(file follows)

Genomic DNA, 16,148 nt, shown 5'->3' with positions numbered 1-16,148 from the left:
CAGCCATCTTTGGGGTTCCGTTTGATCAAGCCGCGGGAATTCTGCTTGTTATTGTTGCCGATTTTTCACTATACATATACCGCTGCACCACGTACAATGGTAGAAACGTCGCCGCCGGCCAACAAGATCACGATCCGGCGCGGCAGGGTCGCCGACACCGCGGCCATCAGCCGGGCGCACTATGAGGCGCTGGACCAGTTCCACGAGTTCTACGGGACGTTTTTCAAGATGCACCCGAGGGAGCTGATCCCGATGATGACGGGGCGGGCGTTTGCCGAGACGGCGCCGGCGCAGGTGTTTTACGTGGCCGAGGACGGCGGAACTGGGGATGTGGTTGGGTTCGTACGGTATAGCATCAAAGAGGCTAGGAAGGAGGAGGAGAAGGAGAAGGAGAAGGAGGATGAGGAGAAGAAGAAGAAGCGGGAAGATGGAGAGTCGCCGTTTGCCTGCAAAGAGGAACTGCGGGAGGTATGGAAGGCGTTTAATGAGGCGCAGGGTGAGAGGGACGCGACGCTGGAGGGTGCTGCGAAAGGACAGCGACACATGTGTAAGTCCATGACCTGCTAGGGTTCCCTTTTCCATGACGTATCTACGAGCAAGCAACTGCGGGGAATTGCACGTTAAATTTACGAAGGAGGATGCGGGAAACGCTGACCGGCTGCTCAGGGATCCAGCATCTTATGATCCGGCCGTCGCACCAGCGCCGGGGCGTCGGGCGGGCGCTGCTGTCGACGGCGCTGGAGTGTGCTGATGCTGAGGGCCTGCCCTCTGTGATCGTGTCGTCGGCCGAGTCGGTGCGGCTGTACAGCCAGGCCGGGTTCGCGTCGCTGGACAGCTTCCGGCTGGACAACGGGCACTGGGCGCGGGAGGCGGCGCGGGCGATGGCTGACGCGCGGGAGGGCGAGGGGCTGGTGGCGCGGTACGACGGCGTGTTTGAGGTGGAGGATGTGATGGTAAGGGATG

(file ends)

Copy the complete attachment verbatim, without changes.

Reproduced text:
Genomic DNA, 16,148 nt, shown 5'->3' with positions numbered 1-16,148 from the left:
CAGCCATCTTTGGGGTTCCGTTTGATCAAGCCGCGGGAATTCTGCTTGTTATTGTTGCCGATTTTTCACTATACATATACCGCTGCACCACGTACAATGGTAGAAACGTCGCCGCCGGCCAACAAGATCACGATCCGGCGCGGCAGGGTCGCCGACACCGCGGCCATCAGCCGGGCGCACTATGAGGCGCTGGACCAGTTCCACGAGTTCTACGGGACGTTTTTCAAGATGCACCCGAGGGAGCTGATCCCGATGATGACGGGGCGGGCGTTTGCCGAGACGGCGCCGGCGCAGGTGTTTTACGTGGCCGAGGACGGCGGAACTGGGGATGTGGTTGGGTTCGTACGGTATAGCATCAAAGAGGCTAGGAAGGAGGAGGAGAAGGAGAAGGAGAAGGAGGATGAGGAGAAGAAGAAGAAGCGGGAAGATGGAGAGTCGCCGTTTGCCTGCAAAGAGGAACTGCGGGAGGTATGGAAGGCGTTTAATGAGGCGCAGGGTGAGAGGGACGCGACGCTGGAGGGTGCTGCGAAAGGACAGCGACACATGTGTAAGTCCATGACCTGCTAGGGTTCCCTTTTCCATGACGTATCTACGAGCAAGCAACTGCGGGGAATTGCACGTTAAATTTACGAAGGAGGATGCGGGAAACGCTGACCGGCTGCTCAGGGATCCAGCATCTTATGATCCGGCCGTCGCACCAGCGCCGGGGCGTCGGGCGGGCGCTGCTGTCGACGGCGCTGGAGTGTGCTGATGCTGAGGGCCTGCCCTCTGTGATCGTGTCGTCGGCCGAGTCGGTGCGGCTGTACAGCCAGGCCGGGTTCGCGTCGCTGGACAGCTTCCGGCTGGACAACGGGCACTGGGCGCGGGAGGCGGCGCGGGCGATGGCTGACGCGCGGGAGGGCGAGGGGCTGGTGGCGCGGTACGACGGCGTGTTTGAGGTGGAGGATGTGATGGTAAGGGATG